Simon was awarded a Division Teaching Excellence Award in 2020, and the Kudos Science Educator award in 2014 in recognition of his outstanding contribution towards encouraging an understanding and appreciation of science to youth and the wider community.

  • WOMAD 2020 STEAM lab presentation. What is Cosmic Dancing? Black holes, Stars, Planet Earth and Cosmic particles 7.30pm Saturday 14th March 2020, Pukekura Park, New Plymouth.
  • Creative Sparks presentation Sunday June 3 2018, celebrating an object from the Tauranga Museum collection, 3.30pm onwards at Baycourt theatre
  • "Future Space Travel, Massive Black holes and Cosmic Dancing in the Universe" -Public lecture Cafe Scientifique, Tauranga,  May 2017
  • Keynote speaker Cafe Scientifique Tauranga. "The beauty of Physics and Music" 22nd February 2016
  • Invited speaker-Inspire Festival Nelson 13-15 April 2016 and Scicon 2016.
  • "Tricks, Tips and Toys" Science Symposium Nov 11 November 2016 St Peter's School, Cambridge

Research Interests

Simon's current research is with student voice and student perspectives in their learning, using both qualitative and quantitative methodologies. Learner centric frameworks, socio-scientific inquiry issue based learning, knowledge building pedagogy, networked learning, classroom climate, qualitative interviews, learning drawings and cognitive understanding are areas of interest. Please get in touch if you are interested in doing post-graduate research: [email protected]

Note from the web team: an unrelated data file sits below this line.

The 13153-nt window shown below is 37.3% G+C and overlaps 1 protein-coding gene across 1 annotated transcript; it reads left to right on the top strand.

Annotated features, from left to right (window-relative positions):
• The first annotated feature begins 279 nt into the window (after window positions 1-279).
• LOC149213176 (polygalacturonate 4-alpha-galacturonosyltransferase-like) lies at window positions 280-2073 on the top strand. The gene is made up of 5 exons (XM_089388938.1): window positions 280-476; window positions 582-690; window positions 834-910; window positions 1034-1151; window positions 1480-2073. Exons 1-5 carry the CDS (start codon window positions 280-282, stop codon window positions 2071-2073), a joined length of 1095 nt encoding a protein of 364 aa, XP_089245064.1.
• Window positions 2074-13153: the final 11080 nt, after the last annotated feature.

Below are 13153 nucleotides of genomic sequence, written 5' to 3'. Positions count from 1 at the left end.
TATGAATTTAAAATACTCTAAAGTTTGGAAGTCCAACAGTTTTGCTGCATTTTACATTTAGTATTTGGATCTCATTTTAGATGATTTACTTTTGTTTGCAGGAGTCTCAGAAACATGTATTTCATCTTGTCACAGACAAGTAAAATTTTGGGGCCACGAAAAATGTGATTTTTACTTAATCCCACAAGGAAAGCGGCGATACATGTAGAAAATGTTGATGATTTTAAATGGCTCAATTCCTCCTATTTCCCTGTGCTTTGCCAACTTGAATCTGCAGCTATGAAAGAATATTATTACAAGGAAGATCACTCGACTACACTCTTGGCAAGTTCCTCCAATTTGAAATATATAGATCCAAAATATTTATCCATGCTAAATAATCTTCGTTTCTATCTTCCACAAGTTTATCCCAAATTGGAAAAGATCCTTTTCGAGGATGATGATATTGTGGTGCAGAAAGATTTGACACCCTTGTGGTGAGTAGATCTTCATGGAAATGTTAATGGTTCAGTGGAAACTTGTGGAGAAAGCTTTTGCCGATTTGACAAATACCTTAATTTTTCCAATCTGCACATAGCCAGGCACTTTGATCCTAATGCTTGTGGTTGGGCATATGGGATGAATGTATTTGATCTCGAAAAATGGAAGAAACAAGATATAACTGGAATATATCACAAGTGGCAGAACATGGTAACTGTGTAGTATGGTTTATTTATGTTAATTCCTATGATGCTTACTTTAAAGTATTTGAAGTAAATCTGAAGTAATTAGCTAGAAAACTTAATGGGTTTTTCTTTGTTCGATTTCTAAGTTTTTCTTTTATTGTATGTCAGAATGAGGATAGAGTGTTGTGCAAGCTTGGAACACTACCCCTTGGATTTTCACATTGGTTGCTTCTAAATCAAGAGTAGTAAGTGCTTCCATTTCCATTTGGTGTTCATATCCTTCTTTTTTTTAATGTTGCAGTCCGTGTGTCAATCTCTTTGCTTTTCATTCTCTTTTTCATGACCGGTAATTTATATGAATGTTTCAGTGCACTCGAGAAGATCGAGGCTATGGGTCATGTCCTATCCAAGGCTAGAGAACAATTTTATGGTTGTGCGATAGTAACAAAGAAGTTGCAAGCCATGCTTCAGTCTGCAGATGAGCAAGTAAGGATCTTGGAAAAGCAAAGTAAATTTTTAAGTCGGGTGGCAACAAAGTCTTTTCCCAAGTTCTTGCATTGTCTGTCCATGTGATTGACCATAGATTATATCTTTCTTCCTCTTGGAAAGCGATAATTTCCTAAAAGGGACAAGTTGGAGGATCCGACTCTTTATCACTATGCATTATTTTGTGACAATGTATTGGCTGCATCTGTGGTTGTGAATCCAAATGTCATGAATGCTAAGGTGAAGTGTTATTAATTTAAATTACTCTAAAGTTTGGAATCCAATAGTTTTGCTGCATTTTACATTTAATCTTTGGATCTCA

Current PhD supervision for Julie Hest.  The pedagogical architecture of Modern Leaning Environments: Case study research in four New Zealand secondary schools.

Current PhD supervision for Alvin Chand. A study investigating Fijian students' perceptions in science education in  New Zealand  secondary schools.

Current PhD supervision for Kerry N- Garrett. Exploring shifts in teaching practice through the use of digital technology in the mathematics classroom: A qualitative study.

PhD supervision for Jared Carpendale (completed in 2018), Collaborative Core Design and Implementation for Electricity And Magnetism: Enhancing Practising Science Teachers’ PCK

Recent Publications

  • Taylor, S. (2021). The role of futures thinking through diorama modelling. In NZARE Virtual Conference: Learning in Crisis. Virtual.

  • Taylor, S. (2021). The physics of trees. In NZIP & Physikos 2021. Queens College Wellington.

  • Taylor, S. (2021). Exploring a future world with students. Ipu Kererū. Blog of NZARE. Retrieved from https://nzareblog.wordpress.com/2021/05/18/a-future-world/

  • Chand, A. V., Sharma, S., & Taylor, S. (2021). Weaving CLES-FS and talanoa to capture Fijian student's science learnings: Exploring possibilities. Waikato Journal of Education, 26, 195-209. doi:10.15663/wje.v26i1.782

Find more research publications by Simon Taylor